Research in America finds that observable climate impacts increase people’s certainty about global warming and that prior certainty shapes people’s perceptions of the impacts. The first process happens frequently among people less engaged in the issue of climate change whereas the second process is typical of people already convinced about it.
        • Teresa A. Myers,
        • Edward W. Maibach,
        • Connie Roser-Renouf,
        • Karen Akerlof &
        • Anthony A. Leiserowitz
      • Patterns in household-level engagement with climate change in Indonesia

        Understanding public engagement with climate change in developing countries is critical for the success of local adaptation strategies. A study in Indonesia shows that nearly one-third of the population has observed and perceived risks of climate change—contrary to previous research suggesting low levels of awareness—but has not taken action to address it.
        • Erin L. Bohensky,
        • Alex Smajgl &
        • Tom Brewer
      • Global perceptions of local temperature change

        Research based on a survey across 89 countries demonstrates that individuals who live in places with rising average temperatures are more likely than others to perceive local warming. The study also suggests that personal experience of the impacts of climate change may shift public opinion about the reality of global warming.
        • Peter D. Howe,
        • Ezra M. Markowitz,
        • Tien Ming Lee,
        • Chia-Ying Ko &
        • Anthony Leiserowitz
      • Assessment of the first consensus prediction on climate change

        In 1990 the First Assessment Report of the Intergovernmental Panel on Climate Change was produced. It contained a prediction of the global-mean-temperature trend for 1990–2030 which, halfway through that period, appears accurate. This is remarkable in hindsight, considering a number of important external forcings were not included. This study concludes the greenhouse-gas-induced warming is largely overwhelming the other forcings.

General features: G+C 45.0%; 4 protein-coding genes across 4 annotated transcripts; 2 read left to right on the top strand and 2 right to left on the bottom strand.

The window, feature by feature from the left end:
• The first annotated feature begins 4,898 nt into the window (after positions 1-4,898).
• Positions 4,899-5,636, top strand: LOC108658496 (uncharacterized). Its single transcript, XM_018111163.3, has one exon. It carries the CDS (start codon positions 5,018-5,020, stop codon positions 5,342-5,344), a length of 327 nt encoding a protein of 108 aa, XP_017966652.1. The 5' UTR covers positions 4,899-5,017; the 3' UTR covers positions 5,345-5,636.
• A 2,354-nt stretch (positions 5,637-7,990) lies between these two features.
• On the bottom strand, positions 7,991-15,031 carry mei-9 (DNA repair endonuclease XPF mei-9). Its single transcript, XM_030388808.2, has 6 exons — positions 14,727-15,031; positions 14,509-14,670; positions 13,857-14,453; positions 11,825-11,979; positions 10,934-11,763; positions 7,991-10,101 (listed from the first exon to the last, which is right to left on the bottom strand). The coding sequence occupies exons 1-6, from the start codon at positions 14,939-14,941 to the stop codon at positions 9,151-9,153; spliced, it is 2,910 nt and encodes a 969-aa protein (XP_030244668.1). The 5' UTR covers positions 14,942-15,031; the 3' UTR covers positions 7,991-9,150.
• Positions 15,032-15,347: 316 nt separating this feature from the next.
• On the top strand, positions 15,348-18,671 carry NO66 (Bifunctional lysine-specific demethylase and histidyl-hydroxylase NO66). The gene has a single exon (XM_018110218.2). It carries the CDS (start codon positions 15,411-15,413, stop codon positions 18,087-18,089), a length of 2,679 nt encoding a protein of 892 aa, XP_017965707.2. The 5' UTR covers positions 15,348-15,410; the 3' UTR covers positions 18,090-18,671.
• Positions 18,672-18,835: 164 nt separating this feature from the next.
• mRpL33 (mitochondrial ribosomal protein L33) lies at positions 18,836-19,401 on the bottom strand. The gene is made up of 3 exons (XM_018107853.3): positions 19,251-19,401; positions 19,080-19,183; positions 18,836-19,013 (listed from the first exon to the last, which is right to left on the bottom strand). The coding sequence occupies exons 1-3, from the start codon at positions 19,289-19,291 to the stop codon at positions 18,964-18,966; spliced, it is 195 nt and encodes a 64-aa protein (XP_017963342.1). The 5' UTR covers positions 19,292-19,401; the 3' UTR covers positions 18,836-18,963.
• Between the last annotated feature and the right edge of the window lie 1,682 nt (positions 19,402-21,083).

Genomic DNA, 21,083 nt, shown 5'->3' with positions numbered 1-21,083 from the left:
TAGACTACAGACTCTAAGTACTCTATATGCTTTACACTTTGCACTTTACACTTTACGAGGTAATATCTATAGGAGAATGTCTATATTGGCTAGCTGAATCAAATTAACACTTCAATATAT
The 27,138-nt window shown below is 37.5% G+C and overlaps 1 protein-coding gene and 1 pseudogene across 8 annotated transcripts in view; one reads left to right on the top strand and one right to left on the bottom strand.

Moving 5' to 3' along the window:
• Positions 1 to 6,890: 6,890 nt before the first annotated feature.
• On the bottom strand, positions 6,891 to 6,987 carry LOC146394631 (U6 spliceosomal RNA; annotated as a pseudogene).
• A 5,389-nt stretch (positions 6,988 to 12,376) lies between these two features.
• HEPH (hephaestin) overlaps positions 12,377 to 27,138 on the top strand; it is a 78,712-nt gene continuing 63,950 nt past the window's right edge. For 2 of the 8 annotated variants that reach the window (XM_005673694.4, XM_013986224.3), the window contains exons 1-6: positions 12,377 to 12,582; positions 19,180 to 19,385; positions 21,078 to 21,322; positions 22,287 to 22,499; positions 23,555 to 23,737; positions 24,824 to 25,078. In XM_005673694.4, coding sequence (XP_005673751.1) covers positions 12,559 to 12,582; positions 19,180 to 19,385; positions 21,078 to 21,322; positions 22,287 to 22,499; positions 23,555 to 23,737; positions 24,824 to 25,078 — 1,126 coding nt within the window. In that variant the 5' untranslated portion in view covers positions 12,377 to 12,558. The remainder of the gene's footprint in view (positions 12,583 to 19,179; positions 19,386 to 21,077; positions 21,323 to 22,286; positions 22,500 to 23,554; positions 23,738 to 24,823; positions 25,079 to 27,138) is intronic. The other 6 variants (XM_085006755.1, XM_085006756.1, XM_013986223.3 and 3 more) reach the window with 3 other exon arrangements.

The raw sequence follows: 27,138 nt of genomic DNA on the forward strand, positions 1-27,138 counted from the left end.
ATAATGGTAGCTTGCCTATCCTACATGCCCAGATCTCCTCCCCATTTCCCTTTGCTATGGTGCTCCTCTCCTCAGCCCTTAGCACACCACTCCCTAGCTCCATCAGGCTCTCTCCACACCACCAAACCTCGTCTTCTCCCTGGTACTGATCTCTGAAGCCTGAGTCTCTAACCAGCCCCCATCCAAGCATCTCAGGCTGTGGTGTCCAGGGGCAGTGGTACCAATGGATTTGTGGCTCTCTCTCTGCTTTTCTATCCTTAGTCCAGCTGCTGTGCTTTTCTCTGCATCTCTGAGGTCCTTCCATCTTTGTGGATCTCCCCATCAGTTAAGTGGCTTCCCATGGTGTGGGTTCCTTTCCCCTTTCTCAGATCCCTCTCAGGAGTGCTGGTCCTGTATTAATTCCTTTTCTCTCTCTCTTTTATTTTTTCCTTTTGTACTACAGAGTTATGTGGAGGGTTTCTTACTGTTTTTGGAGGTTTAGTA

• David J. Frame &
        • Dáithí A. Stone
      • Spectral biases in tree-ring climate proxies

        Seamless quantification of past and present climate variability is needed to understand the Earth’s climate well enough to make accurate predictions for the future. This study addresses whether tree-ring-dominated proxy data properly represent the frequency spectrum of true climate variability. The results challenge the validity of detection and attribution investigations based on these data.
        • Jörg Franke,
        • David Frank,
        • Christoph C. Raible,
        • Jan Esper &
        • Stefan Brönnimann
      • Management of trade-offs in geoengineering through optimal choice of non-uniform radiative forcing

        This study looks at solar radiation management and how the benefits will vary between regions. Using a general circulation model, the trade-offs between optimizing latitudinal and seasonal distribution of reduced solar radiation are investigated.
        • Douglas G. MacMartin,
        • David W. Keith,
        • Ben Kravitz &
        • Ken Caldeira
      • Robustness and uncertainties in the new CMIP5 climate model projections

        Updated models are being used for the new assessment report from the Intergovernmental Panel on Climate Change. This study compares projections from the latest models with those from earlier versions. The spread of results has not changed significantly, and some of the spread will always remain due to the internal variability of the climate system. As models improve, they are able to represent more processes in greater detail, allowing for greater confidence in their projections, in spite of model spread.
        • Reto Knutti &
        • Jan Sedláček
      • Evidence of the dependence of groundwater resources on extreme rainfall in East Africa

        Recharge sustains groundwater resources that are depended on globally for drinking water and irrigated agriculture. A newly compiled 55-year record of groundwater-level observations in an aquifer in central Tanzania reveals the highly episodic occurrence of recharge resulting from anomalously intense seasonal rainfall. Model projections show a shift towards more intense monthly rainfall, which favours groundwater recharge, suggesting it may be a viable adaptation water source in the future.
      • Response of snow-dependent hydrologic extremes to continued global warming

        Snow accumulation is critical for water availability in the Northern Hemisphere. Model projections show a shift towards low snow years, with areas of western North America, northeastern Europe and the Greater Himalayas showing the strongest decline. Many snow-dependent regions are likely to experience increasing stress from low snow years if global warming exceeds 2° above the pre-industrial baseline.